OREMUS: 19 June 2008

Steve Benner steve.benner at oremus.org
Wed Jun 18 17:00:01 GMT 2008

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OREMUS for Thursday, June 19, 2008

O Lord, open our lips.
And our mouth shall proclaim your praise.

Blessed are you, God and Father of all believers!
You summoned our forebear Abram
to follow you in ways he did not know
and put his faith in things he could not see.
You bless all who honor him as their ancestor
and invite us to come together in understanding
and reverence for your name.
For these and all your mercies, we praise you,
Blessed be God for ever!

An opening canticle may be sung. 


Psalm 144

Blessed be the Lord my rock!*
 who trains my hands to fight and my fingers to battle;
My help and my fortress,
   my stronghold and my deliverer,*
 my shield in whom I trust,
   who subdues the peoples under me.
O Lord, what are we that you should care for us?*
 mere mortals that you should think of us?
We are like a puff of wind;*
 our days are like a passing shadow.
Bow your heavens, O Lord, and come down;*
 touch the mountains and they shall smoke.
Hurl the lightning and scatter them;*
 shoot out your arrows and rout them.
Stretch out your hand from on high;*
 rescue me and deliver me from the great waters,
   from the hand of foreign peoples,
Whose mouths speak deceitfully*
 and whose right hand is raised in falsehood.
O God, I will sing to you a new song;*
 I will play to you on a ten-stringed lyre.
You give victory to kings*
 and have rescued David your servant.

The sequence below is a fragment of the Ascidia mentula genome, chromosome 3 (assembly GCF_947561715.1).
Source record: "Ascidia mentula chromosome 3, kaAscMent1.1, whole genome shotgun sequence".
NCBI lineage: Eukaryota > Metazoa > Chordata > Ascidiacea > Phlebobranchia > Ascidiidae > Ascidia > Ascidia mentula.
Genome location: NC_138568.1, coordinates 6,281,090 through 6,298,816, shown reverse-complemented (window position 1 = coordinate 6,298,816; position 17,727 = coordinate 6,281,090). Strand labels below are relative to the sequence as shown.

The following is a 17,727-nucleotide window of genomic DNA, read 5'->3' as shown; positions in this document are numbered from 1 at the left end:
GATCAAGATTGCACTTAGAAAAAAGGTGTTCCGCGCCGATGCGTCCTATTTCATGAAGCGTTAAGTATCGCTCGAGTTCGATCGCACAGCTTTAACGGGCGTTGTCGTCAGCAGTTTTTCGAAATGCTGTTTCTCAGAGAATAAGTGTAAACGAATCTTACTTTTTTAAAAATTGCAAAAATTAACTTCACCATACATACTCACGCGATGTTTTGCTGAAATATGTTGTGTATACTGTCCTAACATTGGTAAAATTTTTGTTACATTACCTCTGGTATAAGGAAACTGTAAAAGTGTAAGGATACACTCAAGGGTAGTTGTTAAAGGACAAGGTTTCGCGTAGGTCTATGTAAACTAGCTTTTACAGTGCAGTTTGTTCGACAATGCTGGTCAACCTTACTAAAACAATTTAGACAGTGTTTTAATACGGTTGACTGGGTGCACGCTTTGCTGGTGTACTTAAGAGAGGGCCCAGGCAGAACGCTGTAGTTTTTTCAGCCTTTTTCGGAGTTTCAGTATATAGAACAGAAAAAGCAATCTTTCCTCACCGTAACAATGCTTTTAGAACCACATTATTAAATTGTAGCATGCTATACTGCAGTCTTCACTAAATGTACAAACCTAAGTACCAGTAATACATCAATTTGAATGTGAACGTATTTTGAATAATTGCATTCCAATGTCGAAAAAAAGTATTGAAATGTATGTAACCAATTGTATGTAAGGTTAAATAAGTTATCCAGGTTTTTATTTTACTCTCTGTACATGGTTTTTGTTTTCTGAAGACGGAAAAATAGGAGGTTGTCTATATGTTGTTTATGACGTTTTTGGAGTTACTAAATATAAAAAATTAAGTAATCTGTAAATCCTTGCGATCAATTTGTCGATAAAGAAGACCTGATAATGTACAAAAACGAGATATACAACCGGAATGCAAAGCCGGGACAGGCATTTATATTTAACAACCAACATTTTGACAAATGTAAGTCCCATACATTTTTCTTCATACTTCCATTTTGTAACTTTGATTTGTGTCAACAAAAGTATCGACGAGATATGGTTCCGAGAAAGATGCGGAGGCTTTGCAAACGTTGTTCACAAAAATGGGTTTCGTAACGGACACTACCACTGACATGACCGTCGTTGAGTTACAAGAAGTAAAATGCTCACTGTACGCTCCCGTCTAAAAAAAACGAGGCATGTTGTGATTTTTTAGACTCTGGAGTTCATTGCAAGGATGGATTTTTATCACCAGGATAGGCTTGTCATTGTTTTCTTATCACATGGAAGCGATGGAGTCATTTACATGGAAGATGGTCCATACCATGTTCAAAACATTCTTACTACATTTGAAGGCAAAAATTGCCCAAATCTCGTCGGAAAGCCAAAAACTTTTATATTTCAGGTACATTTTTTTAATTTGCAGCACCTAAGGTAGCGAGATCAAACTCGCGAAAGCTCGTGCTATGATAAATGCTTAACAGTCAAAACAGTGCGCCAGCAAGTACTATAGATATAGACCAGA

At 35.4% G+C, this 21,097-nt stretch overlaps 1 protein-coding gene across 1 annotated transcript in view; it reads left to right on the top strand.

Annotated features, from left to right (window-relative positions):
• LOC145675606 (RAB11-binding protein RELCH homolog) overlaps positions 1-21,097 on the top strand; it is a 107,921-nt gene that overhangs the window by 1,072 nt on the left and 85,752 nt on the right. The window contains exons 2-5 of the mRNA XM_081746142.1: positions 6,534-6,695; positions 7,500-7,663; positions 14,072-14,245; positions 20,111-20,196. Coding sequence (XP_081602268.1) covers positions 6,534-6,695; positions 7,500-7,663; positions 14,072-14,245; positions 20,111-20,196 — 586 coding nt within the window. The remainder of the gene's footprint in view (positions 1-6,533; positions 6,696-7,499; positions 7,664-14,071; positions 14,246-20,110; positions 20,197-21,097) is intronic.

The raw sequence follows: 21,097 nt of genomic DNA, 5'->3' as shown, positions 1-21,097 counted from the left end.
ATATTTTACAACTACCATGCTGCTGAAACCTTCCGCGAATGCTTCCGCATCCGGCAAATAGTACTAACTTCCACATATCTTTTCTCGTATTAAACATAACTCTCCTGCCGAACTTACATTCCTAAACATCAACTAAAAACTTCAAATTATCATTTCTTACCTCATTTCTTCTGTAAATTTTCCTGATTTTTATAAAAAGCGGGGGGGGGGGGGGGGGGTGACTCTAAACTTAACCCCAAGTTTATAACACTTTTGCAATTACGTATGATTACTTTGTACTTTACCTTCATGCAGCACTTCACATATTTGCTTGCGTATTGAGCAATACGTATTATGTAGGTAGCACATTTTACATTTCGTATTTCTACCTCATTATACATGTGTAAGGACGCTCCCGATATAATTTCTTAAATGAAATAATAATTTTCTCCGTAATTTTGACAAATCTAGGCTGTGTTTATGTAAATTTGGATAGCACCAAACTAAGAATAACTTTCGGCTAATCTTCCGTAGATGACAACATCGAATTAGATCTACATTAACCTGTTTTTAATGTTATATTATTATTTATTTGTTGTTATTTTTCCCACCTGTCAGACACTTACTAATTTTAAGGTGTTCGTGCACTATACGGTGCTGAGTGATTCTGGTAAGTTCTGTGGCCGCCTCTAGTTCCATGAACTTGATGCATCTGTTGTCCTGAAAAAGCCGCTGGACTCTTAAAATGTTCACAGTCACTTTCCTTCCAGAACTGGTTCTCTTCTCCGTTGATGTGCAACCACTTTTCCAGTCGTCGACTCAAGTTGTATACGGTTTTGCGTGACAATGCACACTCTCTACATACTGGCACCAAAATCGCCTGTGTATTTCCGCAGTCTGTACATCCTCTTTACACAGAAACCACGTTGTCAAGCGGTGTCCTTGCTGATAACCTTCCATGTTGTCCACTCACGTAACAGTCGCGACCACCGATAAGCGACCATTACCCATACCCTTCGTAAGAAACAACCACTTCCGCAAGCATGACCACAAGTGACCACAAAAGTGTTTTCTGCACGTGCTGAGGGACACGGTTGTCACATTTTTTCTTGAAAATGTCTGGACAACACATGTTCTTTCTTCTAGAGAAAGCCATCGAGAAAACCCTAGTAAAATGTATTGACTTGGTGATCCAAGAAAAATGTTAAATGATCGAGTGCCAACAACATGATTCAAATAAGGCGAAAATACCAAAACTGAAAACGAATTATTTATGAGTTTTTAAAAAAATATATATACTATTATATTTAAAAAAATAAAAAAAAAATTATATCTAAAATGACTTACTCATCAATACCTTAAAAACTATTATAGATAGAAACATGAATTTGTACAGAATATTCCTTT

Rescue me from the hurtful sword*
 and deliver me from the hand of foreign peoples,
Whose mouths speak deceitfully*
 and whose right hand is raised in falsehood.
May our sons be like plants
   well nurtured from their youth,*
 and our daughters like sculptured corners of a palace.
May our barns be filled to overflowing*
 with all manner of crops;
May the flocks in our pastures
   increase by thousands and tens of thousands;*
 may our cattle be fat and sleek.
May there be no breaching of the walls,
   no going into exile,*
 no wailing in the public squares.
Happy are the people of whom this is so!*
 happy are the people whose God is the Lord!

A Song of God's Grace (Ephesians 1.3-10) 

Blessed are you, 
the God and Father of our Lord Jesus Christ,  
for you have blest us in Christ Jesus 
with every spiritual blessing in the heavenly places. 
You chose us to be yours in Christ 
before the foundation of the world,  
that we should be holy and blameless before you. 
In love you destined us for adoption as your children, 
through Jesus Christ,  
according to the purpose of your will, 
To the praise of your glorious grace,  
which you freely bestowed on us in the Beloved. 
In you, we have redemption 
through the blood of Christ,  
the forgiveness of our sins, 
According to the riches of your grace,  
which you have lavished upon us. 
You have made known to us, in all wisdom and insight,  
the mystery of your will, 
According to your purpose 
which you set forth in Christ,  
as a plan for the fullness of time, 
To unite all things in Christ,  
things in heaven and things on earth.

Psalm 148

   Praise the Lord from the heavens;*
 praise him in the heights.
Praise him, all you angels of his;*
 praise him, all his host.
Praise him, sun and moon;*
 praise him, all you shining stars.
Praise him, heaven of heavens,*
 and you waters above the heavens.
Let them praise the name of the Lord;*
 for he commanded and they were created.
He made them stand fast for ever and ever;*
 he gave them a law which shall not pass away.